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Bereiter and Engleman (1966)
Claim that language used by w/c home is deficient, as when they grow up they're unable to explain, describe and enquire. They can't take advantage of opportunities the school offer.
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Bernstein (1975)
2 forms of speech code: Restricted (used by w/c) and Elaborated (used by m/c). Teachers and books use the elaborate code, which disadvantages w/c as they use restricted code.
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W/c parents placed less value on education and were less ambitious for their children. Less interest in child's education and visited the school less often.
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Feinstein (1998)
Financial deprivation had some effects on achievement but cultural deprivation was more important. w/c parents lack of interest was the reason for underachievement.
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Gerwitz (1995)
There are 3 types of choosers: Privileged-skilled choosers, Semi-skilled choosers and Disconnected Choosers.
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Hyman (1967)
Argues that people from the w/c place a lower value on education - they believe that there is less opportunity for personal advancement compared to m/c who place a value on achieving a high occupation status.
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Sugarman (1970)
Argues that m/c and w/c subcultures have different attitudes. w/c wanted immediate gratification and were more likely to accept their position than making an effort to improve it.
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Bourdieu (1977)
Argues cultural capital gave middle class students an advantage and w/c parents may not value or share educational importance as they have not adopted the culture themselves as students.
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Blackstone and Mortimore (1994)
Argued w/c parents spend less time visiting schools because of the demand of jobs and they were put off of teacher interactions. M/c parents created close contact with schools.
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Reay et al (2005)
W/c pupils were more likely to be in part time employment which distract them from their studies and worked longer hours than m/c. Over 25% of m/c children had private tutors and most w/c students applied to local Uni's and stayed at home.
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Smith and Noble (1995)
Having money allows parents to provide for their child's educational need (i.e.books, tutors, more space). Schools are increasing charges for trips, materials and equipment so they can make ends.
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Gillbourn and Youdell (2000)
Teachers expected m/c students to do better than w/c students, so placed m/c in higher sets.
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Ball et al:(1995)
Parental choice and marketisation led to inequality as m/c could ensure that their children went to a school of their choice, so they would research schools beforehand. Many w/c parents send their children to the nearest school.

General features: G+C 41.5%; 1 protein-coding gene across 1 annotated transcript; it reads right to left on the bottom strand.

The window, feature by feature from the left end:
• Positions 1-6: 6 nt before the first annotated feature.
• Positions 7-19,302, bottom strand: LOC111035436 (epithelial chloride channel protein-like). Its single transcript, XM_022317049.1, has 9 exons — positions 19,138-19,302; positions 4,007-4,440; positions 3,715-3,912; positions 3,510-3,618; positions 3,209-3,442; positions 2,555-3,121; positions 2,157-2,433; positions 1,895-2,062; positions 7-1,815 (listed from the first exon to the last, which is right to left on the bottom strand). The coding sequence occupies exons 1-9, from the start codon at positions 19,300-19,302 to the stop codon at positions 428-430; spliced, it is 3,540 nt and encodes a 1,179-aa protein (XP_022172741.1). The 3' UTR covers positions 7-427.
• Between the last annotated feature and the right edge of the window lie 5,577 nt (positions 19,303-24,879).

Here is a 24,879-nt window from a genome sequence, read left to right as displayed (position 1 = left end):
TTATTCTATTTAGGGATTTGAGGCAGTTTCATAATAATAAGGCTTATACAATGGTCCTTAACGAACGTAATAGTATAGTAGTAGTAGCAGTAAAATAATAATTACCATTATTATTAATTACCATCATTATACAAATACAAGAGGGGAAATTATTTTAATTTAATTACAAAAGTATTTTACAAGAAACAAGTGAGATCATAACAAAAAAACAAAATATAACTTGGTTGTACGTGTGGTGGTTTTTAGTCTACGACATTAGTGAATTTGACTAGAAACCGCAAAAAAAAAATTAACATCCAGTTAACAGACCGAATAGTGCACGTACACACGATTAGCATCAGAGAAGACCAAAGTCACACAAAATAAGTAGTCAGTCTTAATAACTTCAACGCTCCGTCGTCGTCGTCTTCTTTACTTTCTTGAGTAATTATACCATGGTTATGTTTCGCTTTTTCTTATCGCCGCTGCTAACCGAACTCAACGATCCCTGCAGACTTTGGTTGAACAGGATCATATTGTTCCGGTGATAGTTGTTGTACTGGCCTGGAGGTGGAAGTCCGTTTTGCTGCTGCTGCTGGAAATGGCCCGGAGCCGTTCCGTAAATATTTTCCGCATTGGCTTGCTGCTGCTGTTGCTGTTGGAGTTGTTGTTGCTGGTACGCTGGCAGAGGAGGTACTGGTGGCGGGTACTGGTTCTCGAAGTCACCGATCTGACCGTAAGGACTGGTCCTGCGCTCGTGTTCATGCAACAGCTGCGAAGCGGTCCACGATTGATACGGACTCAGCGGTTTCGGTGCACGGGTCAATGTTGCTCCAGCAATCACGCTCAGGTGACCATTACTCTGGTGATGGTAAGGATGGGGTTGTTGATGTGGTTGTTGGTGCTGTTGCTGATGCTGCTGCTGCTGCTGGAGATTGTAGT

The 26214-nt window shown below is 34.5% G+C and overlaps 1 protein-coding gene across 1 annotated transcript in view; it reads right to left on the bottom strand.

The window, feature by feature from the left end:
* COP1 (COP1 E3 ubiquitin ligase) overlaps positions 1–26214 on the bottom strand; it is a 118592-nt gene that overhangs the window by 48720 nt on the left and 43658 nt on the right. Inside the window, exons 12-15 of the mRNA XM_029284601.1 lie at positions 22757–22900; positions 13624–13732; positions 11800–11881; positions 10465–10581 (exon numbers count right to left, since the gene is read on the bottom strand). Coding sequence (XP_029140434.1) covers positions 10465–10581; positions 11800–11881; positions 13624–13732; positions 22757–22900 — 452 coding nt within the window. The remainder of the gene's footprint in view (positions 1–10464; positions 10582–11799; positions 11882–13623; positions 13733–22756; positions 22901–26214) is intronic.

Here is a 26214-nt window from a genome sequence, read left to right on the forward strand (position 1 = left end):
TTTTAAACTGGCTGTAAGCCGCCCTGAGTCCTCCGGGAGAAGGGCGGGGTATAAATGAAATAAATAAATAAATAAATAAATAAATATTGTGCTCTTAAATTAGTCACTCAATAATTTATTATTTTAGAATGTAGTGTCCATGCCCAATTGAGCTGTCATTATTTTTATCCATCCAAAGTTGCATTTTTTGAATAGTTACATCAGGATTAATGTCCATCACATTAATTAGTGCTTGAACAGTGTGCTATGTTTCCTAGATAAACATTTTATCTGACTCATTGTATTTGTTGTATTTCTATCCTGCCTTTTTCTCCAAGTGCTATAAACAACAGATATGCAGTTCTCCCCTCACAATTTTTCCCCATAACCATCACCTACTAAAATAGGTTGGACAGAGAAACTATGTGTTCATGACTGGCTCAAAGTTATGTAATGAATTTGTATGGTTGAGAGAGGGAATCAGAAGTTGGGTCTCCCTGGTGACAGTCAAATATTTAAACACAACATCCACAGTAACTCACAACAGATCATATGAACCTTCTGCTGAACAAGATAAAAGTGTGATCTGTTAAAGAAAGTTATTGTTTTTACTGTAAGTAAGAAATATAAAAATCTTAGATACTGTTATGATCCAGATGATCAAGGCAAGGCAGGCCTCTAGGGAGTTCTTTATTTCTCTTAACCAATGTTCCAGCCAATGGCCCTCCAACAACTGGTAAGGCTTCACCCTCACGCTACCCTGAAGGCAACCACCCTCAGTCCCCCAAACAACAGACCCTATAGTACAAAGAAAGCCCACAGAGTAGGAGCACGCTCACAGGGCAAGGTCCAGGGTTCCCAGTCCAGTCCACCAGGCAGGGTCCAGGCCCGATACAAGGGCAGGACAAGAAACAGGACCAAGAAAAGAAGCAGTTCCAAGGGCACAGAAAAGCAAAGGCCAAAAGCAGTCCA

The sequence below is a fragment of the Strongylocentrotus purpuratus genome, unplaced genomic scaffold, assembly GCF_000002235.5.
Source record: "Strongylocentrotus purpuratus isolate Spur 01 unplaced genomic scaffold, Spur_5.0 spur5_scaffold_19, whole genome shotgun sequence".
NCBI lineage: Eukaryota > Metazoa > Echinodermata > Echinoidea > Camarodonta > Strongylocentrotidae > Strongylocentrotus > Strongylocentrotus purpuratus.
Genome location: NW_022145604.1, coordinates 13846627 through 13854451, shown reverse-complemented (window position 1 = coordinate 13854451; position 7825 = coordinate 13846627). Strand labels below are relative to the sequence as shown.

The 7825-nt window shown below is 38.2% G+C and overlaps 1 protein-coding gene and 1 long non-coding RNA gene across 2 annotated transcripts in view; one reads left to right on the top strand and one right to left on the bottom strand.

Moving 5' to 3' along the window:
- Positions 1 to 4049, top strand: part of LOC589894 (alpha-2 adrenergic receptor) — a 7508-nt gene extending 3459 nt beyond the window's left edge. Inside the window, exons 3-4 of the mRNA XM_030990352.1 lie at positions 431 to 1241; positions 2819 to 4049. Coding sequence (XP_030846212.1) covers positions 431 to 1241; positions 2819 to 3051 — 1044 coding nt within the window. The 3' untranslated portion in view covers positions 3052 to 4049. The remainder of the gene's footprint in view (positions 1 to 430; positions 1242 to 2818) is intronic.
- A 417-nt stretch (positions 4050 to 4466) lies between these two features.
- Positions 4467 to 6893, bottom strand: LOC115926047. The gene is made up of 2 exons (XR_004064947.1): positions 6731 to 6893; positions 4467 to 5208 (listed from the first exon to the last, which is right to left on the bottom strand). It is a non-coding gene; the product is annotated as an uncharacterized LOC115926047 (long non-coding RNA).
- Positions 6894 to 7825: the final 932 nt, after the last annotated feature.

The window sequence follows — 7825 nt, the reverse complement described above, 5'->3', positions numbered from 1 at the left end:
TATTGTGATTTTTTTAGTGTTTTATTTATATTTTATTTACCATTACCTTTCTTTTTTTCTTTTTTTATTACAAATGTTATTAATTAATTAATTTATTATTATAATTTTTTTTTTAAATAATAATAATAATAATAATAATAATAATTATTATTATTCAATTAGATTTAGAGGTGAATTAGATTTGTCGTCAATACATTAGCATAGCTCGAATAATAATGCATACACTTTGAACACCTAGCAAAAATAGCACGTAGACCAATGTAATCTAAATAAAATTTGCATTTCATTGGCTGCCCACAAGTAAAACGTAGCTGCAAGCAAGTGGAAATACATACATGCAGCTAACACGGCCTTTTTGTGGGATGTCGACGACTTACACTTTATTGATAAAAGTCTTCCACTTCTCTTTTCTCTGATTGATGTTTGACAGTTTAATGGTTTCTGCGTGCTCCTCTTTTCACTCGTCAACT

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Flaherty (2004)
Found that Bangladeshis and Pakistanis are over 3x more likely to be in poorer fifth of the population. 15% of ethnic minorities live in overcrowded conditions. Indians and Whites tend to have a higher social class than other ethnic groups.
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Gilborn and Mirza
Argue that ethnicity has a big influence on achievement.
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Rex (1986)
Discrimination leads to social exclusion and worsens poverty.
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Noon (1993)
Sent same application only changing names to a white British name and found that companies are more likely to call back the applicants with 'white' names.
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Basit (2013)
Found that cultural factors had an impact on educational achievement in British Asian communities. She started through generations and used focus groups - found that grandparents believe education is a significant asset.
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Connor et al (2004)
Found that year 13 students with positive attitudes to education are strongest among black African students planning to go to higher education.
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Sewell (1997)
Researched 11-16 year old pupils in London schools. Claims being brought up by a lone parent mother can lead to boys lacking a male/father figure; as a result they join gangs which encourage aggressive behaviour.
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Gillborn and Youdell (1970's)
Teachers were quick to discipline black pupils than others for the same behaviour. Teachers expected black pupils to have more discipline problems and acted on this misinterpretation and pupils responded negatively, which created conflict.